Growing up, always a storyteller, I invented a story that my father didn’t want to talk about his service in Vietnam because it was too painful. After what we learned in school about Vietnam, I assumed it was something he did not want to bring up. In fact, I was practically a young adult before I learned that he “didn’t want to bore” us as children with his stories from his time as a doctor in the Army. It was around then that he showed us his slides and talked about his time on a firebase in Cambodia and elsewhere in the region.

Through his vibrant stories, his energy and pride surrounding this time in his life shines through. He was a young doctor with a wife and infant daughter at home, and as difficult as it was being away from his family, he made lifelong relationships and truly felt of value. I have always admired his selflessness and dedication to helping people and serving our country. I have no doubt that it remains a pivotal time in his life and those stories are still fresh in his mind.

His stories made such an impression on my life, and it still seems like fate intervened earlier this year when I heard a story on NPR about the My Life, My Story program at the William S. Middleton Veterans Administration Hospital in Madison. I was just getting ready for work, and suddenly it came on our local NPR station. I’d been on the lookout for a new volunteering opportunity because previously I’d volunteered in my kids’ schools. However, earlier this year I became mother of two high schoolers who don’t want to see me at school anymore.

Through the “My Life, My Story” program, writers interview in-patient and outpatient veterans at the VA Hospital and write their life story – the highs and lows that really matter to them. After it’s written, veterans see and approve a draft, and the final is posted in their electronic medical record so all their care providers can read it to learn about what’s most important to them. What it includes is really up to them, but usually we try to cover where they’ve been, their family life, what they enjoy, and their goals for recovery in their lives. Families also can request copies of the story.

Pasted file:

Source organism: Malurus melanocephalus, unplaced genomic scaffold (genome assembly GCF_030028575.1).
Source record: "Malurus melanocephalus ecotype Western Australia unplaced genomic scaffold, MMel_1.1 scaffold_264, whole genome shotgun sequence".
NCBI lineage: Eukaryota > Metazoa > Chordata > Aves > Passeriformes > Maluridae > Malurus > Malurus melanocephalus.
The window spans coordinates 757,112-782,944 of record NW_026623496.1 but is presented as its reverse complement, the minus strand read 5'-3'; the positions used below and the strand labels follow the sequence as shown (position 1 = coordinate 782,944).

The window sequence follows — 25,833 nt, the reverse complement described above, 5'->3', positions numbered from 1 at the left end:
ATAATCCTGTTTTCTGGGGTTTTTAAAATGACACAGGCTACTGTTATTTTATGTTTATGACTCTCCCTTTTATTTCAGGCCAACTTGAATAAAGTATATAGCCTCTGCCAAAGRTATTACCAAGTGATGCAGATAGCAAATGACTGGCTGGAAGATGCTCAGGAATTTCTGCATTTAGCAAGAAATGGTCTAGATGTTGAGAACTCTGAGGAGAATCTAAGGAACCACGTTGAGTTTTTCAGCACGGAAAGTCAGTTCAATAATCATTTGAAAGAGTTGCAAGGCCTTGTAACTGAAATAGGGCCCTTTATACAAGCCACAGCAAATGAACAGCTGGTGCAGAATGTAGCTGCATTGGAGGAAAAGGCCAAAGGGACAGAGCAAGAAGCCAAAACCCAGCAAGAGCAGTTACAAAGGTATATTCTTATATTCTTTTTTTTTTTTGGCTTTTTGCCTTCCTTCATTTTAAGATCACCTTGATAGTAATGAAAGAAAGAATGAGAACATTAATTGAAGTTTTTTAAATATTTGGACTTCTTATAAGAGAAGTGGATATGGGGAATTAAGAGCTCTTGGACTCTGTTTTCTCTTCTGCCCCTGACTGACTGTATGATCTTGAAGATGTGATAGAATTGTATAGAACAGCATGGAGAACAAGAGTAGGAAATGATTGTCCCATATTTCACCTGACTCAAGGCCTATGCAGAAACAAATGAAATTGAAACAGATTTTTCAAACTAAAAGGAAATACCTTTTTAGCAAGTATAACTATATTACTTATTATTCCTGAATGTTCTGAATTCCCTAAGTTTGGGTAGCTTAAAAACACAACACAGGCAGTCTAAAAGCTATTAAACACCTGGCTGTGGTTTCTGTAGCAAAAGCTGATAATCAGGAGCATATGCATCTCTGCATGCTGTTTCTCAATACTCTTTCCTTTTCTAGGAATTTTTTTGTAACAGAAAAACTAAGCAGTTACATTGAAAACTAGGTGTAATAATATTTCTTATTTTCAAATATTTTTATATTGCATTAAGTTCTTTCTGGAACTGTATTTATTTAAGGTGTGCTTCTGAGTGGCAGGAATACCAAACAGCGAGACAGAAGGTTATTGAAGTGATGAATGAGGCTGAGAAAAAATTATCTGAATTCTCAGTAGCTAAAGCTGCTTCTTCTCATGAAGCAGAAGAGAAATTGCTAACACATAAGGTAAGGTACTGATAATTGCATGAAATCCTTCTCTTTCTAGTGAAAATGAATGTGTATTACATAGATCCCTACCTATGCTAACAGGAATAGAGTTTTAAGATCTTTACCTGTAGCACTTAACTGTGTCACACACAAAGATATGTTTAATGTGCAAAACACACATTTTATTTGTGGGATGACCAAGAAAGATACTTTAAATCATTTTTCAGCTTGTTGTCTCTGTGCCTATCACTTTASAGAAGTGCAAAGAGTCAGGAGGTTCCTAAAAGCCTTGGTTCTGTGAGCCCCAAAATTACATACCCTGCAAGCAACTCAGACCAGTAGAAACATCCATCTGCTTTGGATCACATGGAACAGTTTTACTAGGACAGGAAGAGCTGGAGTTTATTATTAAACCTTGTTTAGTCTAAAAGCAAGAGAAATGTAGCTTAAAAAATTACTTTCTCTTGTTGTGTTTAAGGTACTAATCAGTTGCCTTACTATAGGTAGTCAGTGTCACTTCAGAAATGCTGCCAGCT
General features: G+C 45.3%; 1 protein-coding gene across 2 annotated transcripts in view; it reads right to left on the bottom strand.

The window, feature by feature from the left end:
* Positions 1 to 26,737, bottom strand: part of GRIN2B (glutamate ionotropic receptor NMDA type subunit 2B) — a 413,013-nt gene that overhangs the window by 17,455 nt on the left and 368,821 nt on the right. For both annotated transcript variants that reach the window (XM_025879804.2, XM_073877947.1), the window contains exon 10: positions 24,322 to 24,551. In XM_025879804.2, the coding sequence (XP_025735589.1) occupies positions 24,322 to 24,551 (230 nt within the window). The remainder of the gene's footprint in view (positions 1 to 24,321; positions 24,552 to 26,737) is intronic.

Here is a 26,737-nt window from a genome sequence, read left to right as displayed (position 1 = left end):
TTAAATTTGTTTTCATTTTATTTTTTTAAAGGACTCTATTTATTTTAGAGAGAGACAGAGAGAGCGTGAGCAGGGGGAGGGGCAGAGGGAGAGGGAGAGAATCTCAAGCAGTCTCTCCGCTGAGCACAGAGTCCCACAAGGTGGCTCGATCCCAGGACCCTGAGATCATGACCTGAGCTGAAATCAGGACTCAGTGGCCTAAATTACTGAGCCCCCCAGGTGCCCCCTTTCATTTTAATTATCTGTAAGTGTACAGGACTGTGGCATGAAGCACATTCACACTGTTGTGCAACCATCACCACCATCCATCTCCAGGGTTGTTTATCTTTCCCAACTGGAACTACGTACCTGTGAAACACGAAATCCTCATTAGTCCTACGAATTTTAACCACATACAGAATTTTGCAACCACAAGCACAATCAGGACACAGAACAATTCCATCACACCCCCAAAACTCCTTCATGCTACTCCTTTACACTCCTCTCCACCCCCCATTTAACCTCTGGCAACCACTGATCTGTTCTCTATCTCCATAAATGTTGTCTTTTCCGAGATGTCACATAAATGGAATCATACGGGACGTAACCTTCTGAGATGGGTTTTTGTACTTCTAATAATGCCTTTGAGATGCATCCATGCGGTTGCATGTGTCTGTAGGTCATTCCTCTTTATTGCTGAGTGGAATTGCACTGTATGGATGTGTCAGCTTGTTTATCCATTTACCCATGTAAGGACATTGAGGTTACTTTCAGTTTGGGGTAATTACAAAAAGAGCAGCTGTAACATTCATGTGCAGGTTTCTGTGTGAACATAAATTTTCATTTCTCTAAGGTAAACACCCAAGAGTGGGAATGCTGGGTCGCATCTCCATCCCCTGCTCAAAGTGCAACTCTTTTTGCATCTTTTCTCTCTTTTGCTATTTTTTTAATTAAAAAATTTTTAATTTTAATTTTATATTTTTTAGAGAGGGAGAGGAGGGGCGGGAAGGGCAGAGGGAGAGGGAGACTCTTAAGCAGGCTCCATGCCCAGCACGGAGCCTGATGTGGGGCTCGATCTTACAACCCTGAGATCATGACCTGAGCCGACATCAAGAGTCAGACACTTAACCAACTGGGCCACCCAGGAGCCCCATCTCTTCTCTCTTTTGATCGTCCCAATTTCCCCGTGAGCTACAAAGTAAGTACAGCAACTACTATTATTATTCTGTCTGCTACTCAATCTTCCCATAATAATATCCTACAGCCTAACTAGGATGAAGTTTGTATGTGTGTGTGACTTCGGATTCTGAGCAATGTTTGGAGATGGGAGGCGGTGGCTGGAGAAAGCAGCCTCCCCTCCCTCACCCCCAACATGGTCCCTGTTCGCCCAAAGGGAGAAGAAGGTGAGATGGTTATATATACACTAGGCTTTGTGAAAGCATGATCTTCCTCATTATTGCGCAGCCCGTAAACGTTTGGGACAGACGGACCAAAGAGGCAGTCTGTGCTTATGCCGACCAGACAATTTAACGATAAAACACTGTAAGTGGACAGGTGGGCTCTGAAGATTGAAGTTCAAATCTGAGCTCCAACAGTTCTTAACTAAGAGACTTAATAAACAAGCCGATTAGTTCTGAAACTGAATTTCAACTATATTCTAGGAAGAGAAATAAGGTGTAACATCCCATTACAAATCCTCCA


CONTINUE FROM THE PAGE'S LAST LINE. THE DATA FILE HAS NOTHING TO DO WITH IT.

After a rigorous onboarding and volunteer training program, I started speaking with veterans this summer and writing their stories. It is immeasurably humbling to hear their stories of tenacity, bitterness, loss, humility, camaraderie, and intense emotions brought up in these sessions. From ages 31 through 94, veterans I’ve interviewed all have valuable life experiences to impart, some learned through intense times of anger and sadness.

Helping veterans tell their stories with the goal of easing their whole care experience through the VA has been more personally fulfilling than I can possibly ever entirely relate. I’m grateful that First Business allows its employees to choose profoundly meaningful ways we can contribute. And in the face of the sacrifices our veterans have made, it seems like such a very small way to make a difference in their lives. If you are moved to help, the Veterans Administration always needs volunteers.